I've had a couple of people comment here who I've never met before and they chat away as if they'd known me for years. And they might know me at that, if they'd been reading me for any length of time or they know me from one of many loops. But if they've never introduced themselves to me, I'm at a social disadvantage.

That's why it's always nice to pop in on occasion. Your comment doesn't have to be world-shaking. Sometimes I post a comment just to tell the blogger that I enjoy the blog. Everyone wants to hear that.

Bear in mind, that really dumb comments label you too. Just as I might follow a trail of virtual breadcrumbs back to a blogger who posted an intelligent remark, you will scare me off if you post wild remarks that seem to have no bearing on the post.

We are judged by our content. Always.

This is why I always try to double check my typing and reread my comments for clarity before I hit send.

But linking is a good thing. It is FREE. It makes you highly visible. And it has the power to give you more traffic, and potentially, more sales.

Link often and link well.


 
Want to get a whole book with this information for $2.99?

Find it on Amazon.
 


8 comments:

Shelley Munro said...

Hi Maria. Great post. I came to you via JK Coi's blog. :-)

I have to agree with you about giving an exact link. It's so much easier to find things that way, and often, I'll explore other parts of the site while I'm there. I think giving a link to the home page can sometimes frustrate rather than help.

Maria Zannini said...

Hi Shelley!

I'm glad you liked the post. There's an entire series of posts (published every Friday) called Killer Campaigns. You can scroll down to the right to find the previous posts under that tag.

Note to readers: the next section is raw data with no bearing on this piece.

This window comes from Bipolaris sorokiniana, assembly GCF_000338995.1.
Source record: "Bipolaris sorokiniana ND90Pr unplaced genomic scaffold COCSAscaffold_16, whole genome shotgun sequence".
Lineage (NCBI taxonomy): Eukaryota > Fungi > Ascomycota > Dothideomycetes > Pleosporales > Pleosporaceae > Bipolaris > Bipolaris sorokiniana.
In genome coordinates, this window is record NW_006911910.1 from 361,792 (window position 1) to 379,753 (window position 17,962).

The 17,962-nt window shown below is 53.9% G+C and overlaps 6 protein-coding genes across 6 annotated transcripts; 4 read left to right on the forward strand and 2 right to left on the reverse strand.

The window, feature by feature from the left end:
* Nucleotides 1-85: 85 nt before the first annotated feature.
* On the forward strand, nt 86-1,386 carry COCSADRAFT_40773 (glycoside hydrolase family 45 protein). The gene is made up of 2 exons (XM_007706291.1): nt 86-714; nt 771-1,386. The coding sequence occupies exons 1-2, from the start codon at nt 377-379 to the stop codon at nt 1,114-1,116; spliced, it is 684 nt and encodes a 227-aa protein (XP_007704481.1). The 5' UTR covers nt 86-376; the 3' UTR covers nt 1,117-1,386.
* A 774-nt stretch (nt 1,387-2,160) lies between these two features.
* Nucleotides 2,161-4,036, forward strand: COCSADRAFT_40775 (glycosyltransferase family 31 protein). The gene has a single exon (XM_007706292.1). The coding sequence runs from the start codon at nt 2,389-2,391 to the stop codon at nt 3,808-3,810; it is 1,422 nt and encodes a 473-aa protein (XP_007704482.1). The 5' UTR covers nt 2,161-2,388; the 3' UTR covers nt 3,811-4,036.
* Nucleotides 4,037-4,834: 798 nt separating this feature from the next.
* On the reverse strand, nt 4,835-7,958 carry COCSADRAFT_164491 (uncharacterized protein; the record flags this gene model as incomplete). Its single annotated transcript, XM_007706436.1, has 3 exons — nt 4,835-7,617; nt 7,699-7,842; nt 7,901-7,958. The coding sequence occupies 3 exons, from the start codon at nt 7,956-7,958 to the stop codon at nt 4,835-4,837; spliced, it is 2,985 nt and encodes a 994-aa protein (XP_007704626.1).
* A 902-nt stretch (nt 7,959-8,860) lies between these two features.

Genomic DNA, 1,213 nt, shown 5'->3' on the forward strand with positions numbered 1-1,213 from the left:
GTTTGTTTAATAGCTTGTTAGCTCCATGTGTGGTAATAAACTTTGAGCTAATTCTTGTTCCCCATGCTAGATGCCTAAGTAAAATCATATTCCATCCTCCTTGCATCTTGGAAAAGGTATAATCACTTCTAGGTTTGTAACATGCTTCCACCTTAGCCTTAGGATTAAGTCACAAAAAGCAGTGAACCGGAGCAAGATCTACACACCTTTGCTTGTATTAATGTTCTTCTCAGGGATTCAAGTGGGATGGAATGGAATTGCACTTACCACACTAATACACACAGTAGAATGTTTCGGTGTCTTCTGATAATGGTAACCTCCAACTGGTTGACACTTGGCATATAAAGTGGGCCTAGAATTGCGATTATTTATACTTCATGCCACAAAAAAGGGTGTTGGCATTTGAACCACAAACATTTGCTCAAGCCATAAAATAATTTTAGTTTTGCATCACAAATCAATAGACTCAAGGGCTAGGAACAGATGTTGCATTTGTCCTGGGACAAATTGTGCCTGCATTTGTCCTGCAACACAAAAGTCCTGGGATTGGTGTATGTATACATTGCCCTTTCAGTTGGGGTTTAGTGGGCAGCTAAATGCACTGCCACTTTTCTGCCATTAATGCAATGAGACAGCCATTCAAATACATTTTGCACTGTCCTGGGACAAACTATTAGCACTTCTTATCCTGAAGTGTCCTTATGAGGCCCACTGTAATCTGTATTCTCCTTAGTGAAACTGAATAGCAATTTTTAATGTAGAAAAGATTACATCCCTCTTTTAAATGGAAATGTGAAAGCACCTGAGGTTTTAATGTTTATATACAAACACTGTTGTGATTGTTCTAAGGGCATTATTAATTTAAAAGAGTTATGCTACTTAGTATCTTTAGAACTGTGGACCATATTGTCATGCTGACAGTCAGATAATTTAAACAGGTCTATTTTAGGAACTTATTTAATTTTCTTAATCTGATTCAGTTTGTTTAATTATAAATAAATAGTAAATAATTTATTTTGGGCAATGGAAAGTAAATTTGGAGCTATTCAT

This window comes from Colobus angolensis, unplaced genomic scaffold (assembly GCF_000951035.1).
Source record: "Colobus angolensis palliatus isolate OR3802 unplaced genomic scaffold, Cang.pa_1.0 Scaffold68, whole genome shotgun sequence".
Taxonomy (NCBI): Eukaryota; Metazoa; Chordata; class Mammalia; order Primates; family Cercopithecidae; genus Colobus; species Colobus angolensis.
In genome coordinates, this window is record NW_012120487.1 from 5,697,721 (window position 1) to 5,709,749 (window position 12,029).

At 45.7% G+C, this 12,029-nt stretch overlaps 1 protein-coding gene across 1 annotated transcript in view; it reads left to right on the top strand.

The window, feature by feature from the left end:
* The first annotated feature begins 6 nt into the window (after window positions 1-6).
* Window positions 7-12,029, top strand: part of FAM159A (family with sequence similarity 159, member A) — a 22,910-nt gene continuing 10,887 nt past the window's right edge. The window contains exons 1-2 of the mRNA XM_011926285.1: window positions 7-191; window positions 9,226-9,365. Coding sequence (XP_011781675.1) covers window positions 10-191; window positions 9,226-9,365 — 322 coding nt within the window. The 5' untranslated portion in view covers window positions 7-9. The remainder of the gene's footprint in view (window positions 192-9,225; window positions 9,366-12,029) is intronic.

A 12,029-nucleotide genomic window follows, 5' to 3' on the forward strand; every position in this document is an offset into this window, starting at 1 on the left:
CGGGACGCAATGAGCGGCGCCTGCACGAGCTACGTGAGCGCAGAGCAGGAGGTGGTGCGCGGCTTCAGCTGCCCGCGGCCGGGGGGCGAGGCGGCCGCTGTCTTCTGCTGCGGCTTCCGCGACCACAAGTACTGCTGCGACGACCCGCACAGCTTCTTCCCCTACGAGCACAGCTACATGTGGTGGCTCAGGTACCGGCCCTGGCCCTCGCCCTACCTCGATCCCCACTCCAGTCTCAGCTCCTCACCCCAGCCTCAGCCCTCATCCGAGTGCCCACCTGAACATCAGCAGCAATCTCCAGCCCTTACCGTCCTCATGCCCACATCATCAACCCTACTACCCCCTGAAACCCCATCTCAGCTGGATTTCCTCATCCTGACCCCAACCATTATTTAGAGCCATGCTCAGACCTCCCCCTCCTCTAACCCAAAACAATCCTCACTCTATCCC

Thanks for stopping by!

Carol Burge said...

Hi Maria! Nice,informative post. I've never heard the term "deep linking" before. Hey, you learn something new every day. :)

Maria Zannini said...

Hi Carol!

Back when I didn't understand the term, I looked it up and that's where I found deep linking.

Google is our friend. :o)

Marianne Arkins said...

LOL... I'm probably one of the folks who gabbed away like your best friend :-)

Hi, I'm Marianne. I have NO IDEA how I found your blog, but there's a good chance you either commented on mine first, or you commented on one of my friend's blogs.

And you're right about the linkage. Absolutely.

Maria Zannini said...

Hi Marianne,

Actually, we have met--virtually. (We talked about dogs.) I think I'm scheduled to be on your blog sometime later this year too. I'll have to check my calendar.

Glad you popped in!

Marianne Arkins said...

Ah yeah... you commented on my blog when I complained about my stubborn Irish Setter mix.

BTW, your leash training thing? Didn't work. I looked like an idiot stopping, turning, stopping, turning... I did it for half a mile and that took me about 45 minutes.

Dumb dog STILL pulls.

**sigh**

I heard Irish Setters are a tough breed. Wish I'd heard that BEFORE I got her. I don't think the "mix" part is coming through at all.

LOL...

And, yeah, you're scheduled to guest blog. I'll nag you when the time grows nearer.

Maria Zannini said...

And this of course, gave me my inspiration for my upcoming visit on your blog. Thanks for stopping by, Marianne!